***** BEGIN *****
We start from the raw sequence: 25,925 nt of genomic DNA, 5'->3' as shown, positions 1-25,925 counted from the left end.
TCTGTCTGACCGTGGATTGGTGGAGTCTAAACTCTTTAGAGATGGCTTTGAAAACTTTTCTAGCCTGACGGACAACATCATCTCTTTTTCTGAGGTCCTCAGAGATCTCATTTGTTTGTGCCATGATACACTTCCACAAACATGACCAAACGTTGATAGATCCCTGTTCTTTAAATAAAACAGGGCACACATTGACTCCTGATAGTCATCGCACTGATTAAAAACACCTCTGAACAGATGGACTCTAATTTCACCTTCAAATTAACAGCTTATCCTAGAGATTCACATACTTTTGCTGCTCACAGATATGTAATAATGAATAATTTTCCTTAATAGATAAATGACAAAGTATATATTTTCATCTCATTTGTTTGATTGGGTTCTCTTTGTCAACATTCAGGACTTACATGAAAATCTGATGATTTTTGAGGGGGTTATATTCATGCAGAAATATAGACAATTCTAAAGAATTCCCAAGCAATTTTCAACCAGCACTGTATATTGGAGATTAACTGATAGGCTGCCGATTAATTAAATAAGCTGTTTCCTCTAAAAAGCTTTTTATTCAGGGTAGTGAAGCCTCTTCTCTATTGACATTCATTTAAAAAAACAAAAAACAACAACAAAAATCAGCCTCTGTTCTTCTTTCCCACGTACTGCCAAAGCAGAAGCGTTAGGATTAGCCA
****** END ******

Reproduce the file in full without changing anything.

We start from the raw sequence: 25,925 nt of genomic DNA, 5'->3' as shown, positions 1-25,925 counted from the left end.
TCTGTCTGACCGTGGATTGGTGGAGTCTAAACTCTTTAGAGATGGCTTTGAAAACTTTTCTAGCCTGACGGACAACATCATCTCTTTTTCTGAGGTCCTCAGAGATCTCATTTGTTTGTGCCATGATACACTTCCACAAACATGACCAAACGTTGATAGATCCCTGTTCTTTAAATAAAACAGGGCACACATTGACTCCTGATAGTCATCGCACTGATTAAAAACACCTCTGAACAGATGGACTCTAATTTCACCTTCAAATTAACAGCTTATCCTAGAGATTCACATACTTTTGCTGCTCACAGATATGTAATAATGAATAATTTTCCTTAATAGATAAATGACAAAGTATATATTTTCATCTCATTTGTTTGATTGGGTTCTCTTTGTCAACATTCAGGACTTACATGAAAATCTGATGATTTTTGAGGGGGTTATATTCATGCAGAAATATAGACAATTCTAAAGAATTCCCAAGCAATTTTCAACCAGCACTGTATATTGGAGATTAACTGATAGGCTGCCGATTAATTAAATAAGCTGTTTCCTCTAAAAAGCTTTTTATTCAGGGTAGTGAAGCCTCTTCTCTATTGACATTCATTTAAAAAAACAAAAAACAACAACAAAAATCAGCCTCTGTTCTTCTTTCCCACGTACTGCCAAAGCAGAAGCGTTAGGATTAGCCA